The Malicious Prosecution claim: For the malicious prosecution claim, Defendants note that the prior action was dismissed without prejudice, and not decided on the merits. (RFJN Exh. 7.)  That also appears to be true.

 

Per Defendants’ RFJN Exh. 7 (a 4-2-13 M.O.), the complaint in the Prior Action was dismissed without prejudice on the day of trial, as Plaintiff’s counsel was allegedly ill and requested (through a specially appearing attorney) a continuance, but the court declined that request. She was directed to call trial counsel: when no one had reported back by 10:30 am, the case was dismissed without prejudice. 

 

Three elements must be pleaded and proved to establish the tort of malicious prosecution: (1) A lawsuit was commenced by or at the direction of the defendant which was pursued to a legal termination in plaintiff's favor; (2) the prior lawsuit was brought without probable cause; and (3) the prior lawsuit was initiated with malice.  (Daniels v. Robbins (2010) 182 Cal.App.4th 204, 216.) The basis of the favorable termination element is that the resolution of the underlying case must have tended to indicate the malicious prosecution plaintiff's innocence: when prior proceedings are terminated by means other than a trial, the termination must reflect on the merits of the case and the malicious prosecution plaintiff's innocence of the misconduct alleged in the underlying lawsuit. (Id. at 217.)

 

Here, the Prior Action, as to Ambrosio’s claims, was not resolved on the merits in CYT’s favor.  Instead, it was dismissed without prejudice due to the failure of lead counsel to appear when allegedly ill.  That does not tend to indicate CYT’s innocence.  The first element of this claim thus is not - and evidently cannot  -- be met. Plaintiff here thus cannot establish a probability of prevailing on the merits of the claim.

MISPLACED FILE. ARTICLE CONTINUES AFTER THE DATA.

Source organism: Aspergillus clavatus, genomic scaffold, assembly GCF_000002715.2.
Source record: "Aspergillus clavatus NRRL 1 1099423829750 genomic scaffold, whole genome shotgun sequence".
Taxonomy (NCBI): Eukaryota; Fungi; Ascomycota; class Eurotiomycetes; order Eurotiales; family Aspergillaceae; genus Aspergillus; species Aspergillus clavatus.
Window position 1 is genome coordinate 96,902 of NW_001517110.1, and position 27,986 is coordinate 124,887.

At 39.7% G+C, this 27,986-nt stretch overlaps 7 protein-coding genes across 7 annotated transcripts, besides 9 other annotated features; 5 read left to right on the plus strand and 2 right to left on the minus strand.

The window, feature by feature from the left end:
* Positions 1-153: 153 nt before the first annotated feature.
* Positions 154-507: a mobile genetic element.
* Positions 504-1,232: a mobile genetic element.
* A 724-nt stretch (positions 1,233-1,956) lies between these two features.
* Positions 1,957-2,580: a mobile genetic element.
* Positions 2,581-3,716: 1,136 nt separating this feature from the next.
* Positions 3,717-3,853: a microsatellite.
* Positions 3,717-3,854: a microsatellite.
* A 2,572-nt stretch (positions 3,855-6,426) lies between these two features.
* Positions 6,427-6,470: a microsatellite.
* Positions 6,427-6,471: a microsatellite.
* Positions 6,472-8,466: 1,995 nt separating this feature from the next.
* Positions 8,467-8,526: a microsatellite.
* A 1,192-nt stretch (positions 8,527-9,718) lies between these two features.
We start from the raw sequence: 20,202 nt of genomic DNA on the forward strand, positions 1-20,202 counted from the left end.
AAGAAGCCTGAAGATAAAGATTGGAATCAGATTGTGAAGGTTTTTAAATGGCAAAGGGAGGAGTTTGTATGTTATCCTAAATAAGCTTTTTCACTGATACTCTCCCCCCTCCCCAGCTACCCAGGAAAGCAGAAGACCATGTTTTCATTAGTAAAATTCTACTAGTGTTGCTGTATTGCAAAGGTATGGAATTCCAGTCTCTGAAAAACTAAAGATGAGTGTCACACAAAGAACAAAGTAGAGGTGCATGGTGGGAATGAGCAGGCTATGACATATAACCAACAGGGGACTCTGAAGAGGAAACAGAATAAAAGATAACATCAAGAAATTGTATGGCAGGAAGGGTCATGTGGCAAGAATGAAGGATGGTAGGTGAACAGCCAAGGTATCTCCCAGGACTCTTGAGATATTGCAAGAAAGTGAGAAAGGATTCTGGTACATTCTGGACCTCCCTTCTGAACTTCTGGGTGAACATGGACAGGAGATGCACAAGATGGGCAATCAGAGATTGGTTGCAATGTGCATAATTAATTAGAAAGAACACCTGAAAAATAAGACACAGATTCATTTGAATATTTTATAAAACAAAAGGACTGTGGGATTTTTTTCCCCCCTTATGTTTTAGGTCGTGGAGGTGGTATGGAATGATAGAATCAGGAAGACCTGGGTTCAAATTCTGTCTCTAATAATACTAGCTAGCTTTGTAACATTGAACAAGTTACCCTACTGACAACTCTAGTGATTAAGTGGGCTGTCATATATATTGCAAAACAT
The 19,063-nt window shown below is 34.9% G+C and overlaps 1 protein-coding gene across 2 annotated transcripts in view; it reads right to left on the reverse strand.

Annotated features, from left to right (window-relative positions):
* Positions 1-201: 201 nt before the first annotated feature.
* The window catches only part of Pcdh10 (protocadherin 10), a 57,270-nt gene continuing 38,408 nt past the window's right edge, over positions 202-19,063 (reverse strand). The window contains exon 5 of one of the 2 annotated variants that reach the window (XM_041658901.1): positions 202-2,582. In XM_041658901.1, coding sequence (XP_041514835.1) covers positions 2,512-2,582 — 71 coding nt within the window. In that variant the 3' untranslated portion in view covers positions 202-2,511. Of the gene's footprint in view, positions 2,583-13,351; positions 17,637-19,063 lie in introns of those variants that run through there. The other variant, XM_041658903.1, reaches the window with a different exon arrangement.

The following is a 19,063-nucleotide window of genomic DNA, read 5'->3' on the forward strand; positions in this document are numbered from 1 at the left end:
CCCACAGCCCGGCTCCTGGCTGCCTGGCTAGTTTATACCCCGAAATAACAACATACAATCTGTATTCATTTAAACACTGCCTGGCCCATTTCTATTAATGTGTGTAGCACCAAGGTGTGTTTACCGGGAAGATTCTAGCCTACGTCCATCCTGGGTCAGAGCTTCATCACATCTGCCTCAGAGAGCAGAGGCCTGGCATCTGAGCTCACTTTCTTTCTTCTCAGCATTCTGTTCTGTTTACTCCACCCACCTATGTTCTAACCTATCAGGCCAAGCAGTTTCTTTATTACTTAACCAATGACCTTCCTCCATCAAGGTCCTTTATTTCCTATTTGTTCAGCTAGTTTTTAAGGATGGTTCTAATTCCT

For all of these reasons, the Court will GRANT the instant Motion. 

 

Defendants’ unopposed Request for Judicial Notice is GRANTED.

 

Attorney fees are awarded to Defendants pursuant to Code of Civil Procedure section 425.16(c) for fees incurred for time spent specifically on the anti-SLAPP motion,  in the amount of $2,250, to be paid by Plaintiff Jin Ree to Defendant Faustino Ambrosio, through his counsel of record, within 30 days.

 

(2) In light of the ruling on the Motion to Strike, the Demurrer is MOOT.

 

Moving Parties are to give notice.  

7

Genesis Commercial Capital vs Bartlett-Germantown

(1) Demurrer to Complaint (2) CMC

 

Ruling:   (1-2) Off Calendar – no hearing will be held.  Specially Appearing Defendants Bartlett-Germantown Funeral Home, Inc., Alfred Tacker and Cindy Phillips’ demurrer and motion to dismiss is denied as follows:

 

(1) Demurrer based on another action pending (Code Civ. Proc., §430.10(c)) is overruled.   This is a plea in abatement: “A plea in abatement pursuant to section 430.10, subdivision (c), may be made by demurrer or answer when there is another action pending between the same parties on the same cause of action.” (Plant Insulation Co. v. Fireboard Corp. (1990) 224 Cal.App.3d 781, 789.)